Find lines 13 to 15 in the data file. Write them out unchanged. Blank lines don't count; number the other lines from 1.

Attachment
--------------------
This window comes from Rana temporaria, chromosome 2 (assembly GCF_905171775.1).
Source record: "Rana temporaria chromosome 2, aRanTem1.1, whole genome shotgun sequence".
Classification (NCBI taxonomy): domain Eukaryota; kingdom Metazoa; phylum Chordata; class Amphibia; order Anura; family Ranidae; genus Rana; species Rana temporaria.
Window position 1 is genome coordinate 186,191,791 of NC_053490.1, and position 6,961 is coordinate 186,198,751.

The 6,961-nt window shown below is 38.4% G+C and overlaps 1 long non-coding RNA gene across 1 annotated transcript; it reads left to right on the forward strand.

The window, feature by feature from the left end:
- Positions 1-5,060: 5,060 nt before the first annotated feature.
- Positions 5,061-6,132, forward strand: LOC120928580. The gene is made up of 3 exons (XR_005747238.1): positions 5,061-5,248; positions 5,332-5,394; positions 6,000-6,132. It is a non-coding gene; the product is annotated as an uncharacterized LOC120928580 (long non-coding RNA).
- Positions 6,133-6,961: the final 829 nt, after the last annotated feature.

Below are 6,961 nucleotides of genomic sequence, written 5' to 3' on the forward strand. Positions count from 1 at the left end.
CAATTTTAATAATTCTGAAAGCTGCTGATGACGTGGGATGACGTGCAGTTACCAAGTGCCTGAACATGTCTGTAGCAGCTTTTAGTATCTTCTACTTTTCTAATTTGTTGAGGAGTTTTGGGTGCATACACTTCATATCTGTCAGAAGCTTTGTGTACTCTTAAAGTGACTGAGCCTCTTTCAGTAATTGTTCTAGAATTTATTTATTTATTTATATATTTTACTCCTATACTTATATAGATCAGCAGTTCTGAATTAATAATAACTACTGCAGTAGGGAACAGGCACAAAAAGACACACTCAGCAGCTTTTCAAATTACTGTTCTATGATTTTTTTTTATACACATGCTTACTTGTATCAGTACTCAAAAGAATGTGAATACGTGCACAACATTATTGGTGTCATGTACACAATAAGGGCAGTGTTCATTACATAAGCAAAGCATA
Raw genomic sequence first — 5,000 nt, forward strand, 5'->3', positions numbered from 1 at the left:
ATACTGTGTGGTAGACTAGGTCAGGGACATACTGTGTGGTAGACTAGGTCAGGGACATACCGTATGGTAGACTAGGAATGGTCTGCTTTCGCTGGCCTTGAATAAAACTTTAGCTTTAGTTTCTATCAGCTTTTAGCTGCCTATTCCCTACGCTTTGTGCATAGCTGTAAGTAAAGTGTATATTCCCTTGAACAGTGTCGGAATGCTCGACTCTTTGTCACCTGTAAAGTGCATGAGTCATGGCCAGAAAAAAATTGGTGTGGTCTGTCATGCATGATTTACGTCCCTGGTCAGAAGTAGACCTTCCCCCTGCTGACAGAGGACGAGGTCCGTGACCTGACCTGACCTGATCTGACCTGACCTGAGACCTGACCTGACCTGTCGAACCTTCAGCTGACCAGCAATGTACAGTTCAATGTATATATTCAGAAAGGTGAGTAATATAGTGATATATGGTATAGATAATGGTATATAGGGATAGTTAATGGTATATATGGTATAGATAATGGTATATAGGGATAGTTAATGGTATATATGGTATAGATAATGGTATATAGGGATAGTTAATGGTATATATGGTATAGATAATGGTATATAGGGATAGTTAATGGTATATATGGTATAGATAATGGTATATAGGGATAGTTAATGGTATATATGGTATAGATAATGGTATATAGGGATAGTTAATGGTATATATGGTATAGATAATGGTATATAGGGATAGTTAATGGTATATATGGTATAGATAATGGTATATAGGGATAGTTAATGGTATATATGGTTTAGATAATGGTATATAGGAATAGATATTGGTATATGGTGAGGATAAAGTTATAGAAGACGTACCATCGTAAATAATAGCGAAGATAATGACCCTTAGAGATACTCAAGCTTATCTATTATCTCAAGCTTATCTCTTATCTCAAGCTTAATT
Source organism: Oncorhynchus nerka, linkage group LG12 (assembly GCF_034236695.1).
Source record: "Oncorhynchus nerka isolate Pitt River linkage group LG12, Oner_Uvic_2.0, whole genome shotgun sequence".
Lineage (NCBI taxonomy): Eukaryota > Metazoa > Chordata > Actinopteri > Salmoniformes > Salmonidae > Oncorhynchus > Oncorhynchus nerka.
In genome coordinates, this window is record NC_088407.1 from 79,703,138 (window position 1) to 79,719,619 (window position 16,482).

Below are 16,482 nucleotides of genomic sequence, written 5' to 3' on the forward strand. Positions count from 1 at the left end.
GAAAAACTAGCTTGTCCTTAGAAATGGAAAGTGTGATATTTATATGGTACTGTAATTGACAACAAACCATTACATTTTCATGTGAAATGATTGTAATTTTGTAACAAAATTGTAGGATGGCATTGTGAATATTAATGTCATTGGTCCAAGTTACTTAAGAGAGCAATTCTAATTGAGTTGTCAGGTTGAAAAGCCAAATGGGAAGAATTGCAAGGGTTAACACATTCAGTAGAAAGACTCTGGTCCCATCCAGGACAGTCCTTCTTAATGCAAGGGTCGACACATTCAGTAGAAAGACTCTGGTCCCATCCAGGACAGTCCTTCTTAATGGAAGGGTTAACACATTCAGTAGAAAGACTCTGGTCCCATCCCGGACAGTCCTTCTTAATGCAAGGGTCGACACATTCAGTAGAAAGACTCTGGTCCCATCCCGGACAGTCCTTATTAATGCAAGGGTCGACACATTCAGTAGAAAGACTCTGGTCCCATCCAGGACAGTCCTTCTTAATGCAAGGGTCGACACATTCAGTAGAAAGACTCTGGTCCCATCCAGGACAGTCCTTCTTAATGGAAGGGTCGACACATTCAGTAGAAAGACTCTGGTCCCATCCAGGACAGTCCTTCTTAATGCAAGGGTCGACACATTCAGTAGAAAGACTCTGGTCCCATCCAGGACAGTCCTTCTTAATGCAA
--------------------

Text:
ATACTGTGTGGTAGACTAGGTCAGGGACATACTGTGTGGTAGACTAGGTCAGGGACATACCGTATGGTAGACTAGGAATGGTCTGCTTTCGCTGGCCTTGAATAAAACTTTAGCTTTAGTTTCTATCAGCTTTTAGCTGCCTATTCCCTACGCTTTGTGCATAGCTGTAAGTAAAGTGTATATTCCCTTGAACAGTGTCGGAATGCTCGACTCTTTGTCACCTGTAAAGTGCATGAGTCATGGCCAGAAAAAAATTGGTGTGGTCTGTCATGCATGATTTACGTCCCTGGTCAGAAGTAGACCTTCCCCCTGCTGACAGAGGACGAGGTCCGTGACCTGACCTGACCTGATCTGACCTGACCTGAGACCTGACCTGACCTGTCGAACCTTCAGCTGACCAGCAATGTACAGTTCAATGTATATATTCAGAAAGGTGAGTAATATAGTGATATATGGTATAGATAATGGTATATAGGGATAGTTAATGGTATATATGGTATAGATAATGGTATATAGGGATAGTTAATGGTATATATGGTATAGATAATGGTATATAGGGATAGTTAATGGTATATATGGTATAGATAATGGTATATAGGGATAGTTAATGGTATATATGGTATAGATAATGGTATATAGGGATAGTTAATGGTATATATGGTATAGATAATGGTATATAGGGATAGTTAATGGTATATATGGTATAGATAATGGTATATAGGGATAGTTAATGGTATATATGGTATAGATAATGGTATATAGGGATAGTTAATGGTATATATGGTTTAGATAATGGTATATAGGAATAGATATTGGTATATGGTGAGGATAAAGTTATAGAAGACGTACCATCGTAAATAATAGCGAAGATAATGACCCTTAGAGATACTCAAGCTTATCTATTATCTCAAGCTTATCTCTTATCTCAAGCTTAATT
Source organism: Oncorhynchus nerka, linkage group LG12 (assembly GCF_034236695.1).
Source record: "Oncorhynchus nerka isolate Pitt River linkage group LG12, Oner_Uvic_2.0, whole genome shotgun sequence".